More on the USCCB
As I mentioned in my previous post:
The United States Conference of Catholic Bishops is a powerful, wealthy, and dangerous organization. They wield a great deal of influence over many politicians, affect the outcomes of various aspects of the legislative process, and pose a direct threat to the basic human rights of many Americans. Their priorities are skewed, their claims are frequently baseless, and they protect the Catholic Church over all else, no matter the cost. They get away with this because no one holds their feet to the fire and makes them answer the tough questions. Let’s ask those questions. Let’s shed some light on their tactics and actions and raise consciousness about the harm that they cause. They’ve gotten away with this for far too long.
Well, someone in the media is asking the tough questions, shedding light on their tactics and activities, and raising consciousness about the influence that they wield and the dangers that they pose. Rose Aguilar, an author, journalist, and the host of “Your Call“, a daily call-in show on San Francisco public radio, has been doing much-needed and important work on this issue, and is calling out the USCCB in a way that most in the media have refused to.
Last Monday’s episode of “Your Call” asked the question “How did the US Conference of Bishops become so powerful?”. It was an excellent episode, and I highly recommend listening to the podcast. And today, Rose’s op-ed, “The birth control bishops“, was published on Al Jazeera English. I’m honored and so happy to have been quoted/used as a source in it:
Speaking of damage control, over the course of my research, I ran across an analysis of a May 2011 USCCB 143-page $1.8m report [PDF] analysing the extent of the sex abuse crisis in the Catholic Church titled: “The Causes and Context of Sexual Abuse of Minors by Catholic Priests in the United States, 1950-2010”. The report was compiled by the research team at the John Jay College of Criminal Justice at the City University of New York.
“It is important to note that, although the research was carried out by the John Jay College, the UCCSB had the final say on whether or not to authorise publication of the report,” writes Miranda Celeste Hale, an English professor at North Idaho College, who writes about politics and the negative effects of childhood religious indoctrination.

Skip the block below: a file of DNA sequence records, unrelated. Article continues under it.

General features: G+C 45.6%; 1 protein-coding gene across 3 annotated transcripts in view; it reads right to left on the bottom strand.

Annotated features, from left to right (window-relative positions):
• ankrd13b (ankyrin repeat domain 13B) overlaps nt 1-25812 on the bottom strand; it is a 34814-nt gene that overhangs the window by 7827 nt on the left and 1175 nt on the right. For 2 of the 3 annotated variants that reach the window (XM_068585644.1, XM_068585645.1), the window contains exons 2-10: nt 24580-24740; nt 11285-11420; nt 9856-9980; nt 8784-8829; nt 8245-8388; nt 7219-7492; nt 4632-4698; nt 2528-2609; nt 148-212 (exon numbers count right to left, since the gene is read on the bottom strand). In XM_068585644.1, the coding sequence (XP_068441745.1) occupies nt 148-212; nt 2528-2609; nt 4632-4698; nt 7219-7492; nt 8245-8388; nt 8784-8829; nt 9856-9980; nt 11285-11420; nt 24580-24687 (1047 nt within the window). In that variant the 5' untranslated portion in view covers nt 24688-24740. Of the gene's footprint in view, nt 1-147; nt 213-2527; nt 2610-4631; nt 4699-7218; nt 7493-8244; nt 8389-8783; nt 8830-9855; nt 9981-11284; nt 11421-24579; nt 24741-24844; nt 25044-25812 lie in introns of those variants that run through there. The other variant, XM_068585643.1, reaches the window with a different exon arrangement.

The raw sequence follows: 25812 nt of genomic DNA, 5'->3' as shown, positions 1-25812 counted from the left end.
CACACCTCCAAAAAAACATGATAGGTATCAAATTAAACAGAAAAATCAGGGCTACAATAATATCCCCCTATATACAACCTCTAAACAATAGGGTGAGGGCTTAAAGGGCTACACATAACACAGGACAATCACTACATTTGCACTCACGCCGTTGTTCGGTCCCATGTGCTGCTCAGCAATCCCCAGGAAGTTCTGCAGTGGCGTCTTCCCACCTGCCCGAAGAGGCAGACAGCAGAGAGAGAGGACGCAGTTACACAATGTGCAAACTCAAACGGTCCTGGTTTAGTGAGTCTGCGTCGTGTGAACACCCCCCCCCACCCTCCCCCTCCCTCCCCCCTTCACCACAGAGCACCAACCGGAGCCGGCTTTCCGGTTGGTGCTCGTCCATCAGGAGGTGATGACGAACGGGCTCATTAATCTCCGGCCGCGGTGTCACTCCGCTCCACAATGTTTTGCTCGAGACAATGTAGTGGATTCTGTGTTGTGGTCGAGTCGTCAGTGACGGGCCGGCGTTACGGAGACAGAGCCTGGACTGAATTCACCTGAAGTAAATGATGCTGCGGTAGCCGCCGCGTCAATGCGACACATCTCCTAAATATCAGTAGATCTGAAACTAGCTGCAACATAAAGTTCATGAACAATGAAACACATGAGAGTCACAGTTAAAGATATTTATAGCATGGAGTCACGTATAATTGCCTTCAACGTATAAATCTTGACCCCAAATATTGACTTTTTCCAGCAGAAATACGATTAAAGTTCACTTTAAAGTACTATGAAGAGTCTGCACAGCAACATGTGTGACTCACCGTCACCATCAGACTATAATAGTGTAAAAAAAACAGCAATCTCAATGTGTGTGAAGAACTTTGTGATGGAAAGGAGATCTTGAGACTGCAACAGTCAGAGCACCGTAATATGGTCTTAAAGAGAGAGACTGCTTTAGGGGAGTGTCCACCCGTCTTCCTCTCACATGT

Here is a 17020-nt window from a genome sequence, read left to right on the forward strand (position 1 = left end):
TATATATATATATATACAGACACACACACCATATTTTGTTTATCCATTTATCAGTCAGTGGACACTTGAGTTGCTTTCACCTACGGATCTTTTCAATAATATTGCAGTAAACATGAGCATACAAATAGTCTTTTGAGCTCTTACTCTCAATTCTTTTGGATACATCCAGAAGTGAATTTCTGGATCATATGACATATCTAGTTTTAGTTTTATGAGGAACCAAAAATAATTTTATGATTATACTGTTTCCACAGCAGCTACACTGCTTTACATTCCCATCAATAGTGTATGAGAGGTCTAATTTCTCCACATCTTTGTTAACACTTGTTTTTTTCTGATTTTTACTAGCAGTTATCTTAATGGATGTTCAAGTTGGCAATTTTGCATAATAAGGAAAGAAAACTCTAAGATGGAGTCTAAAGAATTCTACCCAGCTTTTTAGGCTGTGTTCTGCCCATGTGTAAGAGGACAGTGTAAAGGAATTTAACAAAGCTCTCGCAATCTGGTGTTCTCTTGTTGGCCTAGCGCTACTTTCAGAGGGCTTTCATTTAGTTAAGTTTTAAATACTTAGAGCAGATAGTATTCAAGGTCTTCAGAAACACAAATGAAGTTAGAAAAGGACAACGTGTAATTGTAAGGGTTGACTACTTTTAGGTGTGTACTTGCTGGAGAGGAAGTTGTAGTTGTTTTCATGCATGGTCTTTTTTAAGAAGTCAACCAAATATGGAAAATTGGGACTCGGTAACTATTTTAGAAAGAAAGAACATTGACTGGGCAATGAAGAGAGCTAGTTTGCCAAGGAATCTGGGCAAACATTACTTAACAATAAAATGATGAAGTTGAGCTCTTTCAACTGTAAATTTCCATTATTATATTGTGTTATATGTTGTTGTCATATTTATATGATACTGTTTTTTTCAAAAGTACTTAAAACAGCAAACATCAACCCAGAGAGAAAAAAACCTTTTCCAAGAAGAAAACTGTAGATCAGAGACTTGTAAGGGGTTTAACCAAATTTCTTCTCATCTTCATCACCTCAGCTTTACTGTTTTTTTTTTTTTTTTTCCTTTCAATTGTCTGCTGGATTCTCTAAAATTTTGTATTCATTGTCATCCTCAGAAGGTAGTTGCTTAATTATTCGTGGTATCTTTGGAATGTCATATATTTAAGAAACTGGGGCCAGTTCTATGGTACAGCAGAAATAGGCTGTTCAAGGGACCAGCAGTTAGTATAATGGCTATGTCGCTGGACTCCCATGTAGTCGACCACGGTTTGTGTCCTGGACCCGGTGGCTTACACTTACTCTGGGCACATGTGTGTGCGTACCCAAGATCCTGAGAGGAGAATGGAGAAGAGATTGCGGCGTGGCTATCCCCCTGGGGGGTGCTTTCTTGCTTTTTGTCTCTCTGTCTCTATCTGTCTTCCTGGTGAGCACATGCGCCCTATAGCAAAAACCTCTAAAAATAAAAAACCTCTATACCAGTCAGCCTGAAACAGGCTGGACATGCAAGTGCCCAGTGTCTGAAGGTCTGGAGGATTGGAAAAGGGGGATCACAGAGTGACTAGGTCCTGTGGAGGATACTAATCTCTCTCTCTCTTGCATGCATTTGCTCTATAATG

Hale spent her spring break reading and analysing what she calls a worthless and dangerous report, which blames the cultural revolution of the 1960s for the abuse.
Hale says one of the most egregious aspects of the report was that the researchers arbitrarily redefined paedophilia as sexual abuse of victims that were ten years old or younger at the time, despite the fact that the American Psychiatric Association’s Diagnostic and Statistical Manual of Mental Disorders (DSM) sets the cut-off age at 13.
Redefining paedophilia allowed the researchers to claim that 22 per cent of sexual abuse victims were age ten and under, while the majority of victims were pubescent or post-pubescent, but Hale points out, if the researchers had used the DSM’s definition, that percentage would jump from 22 per cent to 73 per cent.
“The redefinition of paedophilia was really shocking,” she says. “Normally, a high percentage of priests would have been considered paedophiles and suddenly it’s fewer priests. No media outlet bothered to mention that or the fact that the report was funded almost solely by Catholic affiliated organisations.”
Hale believes the report is a “major setback in the movement towards church accountability”. She writes: “No, we must not shut up. We must not allow the Church to dominate the discourse. Speak out in whatever ways you can. On its own, what you or I say or write may not have any effect on the Church or the discourse surrounding this issue. Taken as a whole, though, our words provide a clear indication that there are many of us who will neither blindly accept the Church’s domination of the conversation nor quietly sit by while they evade justice time and time again.”
Rose is doing really great work, trying to keep media attention & scrutiny on the USCCB and their destructive activities and attitudes, and I’m really grateful for that.
Anyway, please go read her article– it’s excellent & I hope that it (and all of her work on this issue) gets the attention that it deserves. ♥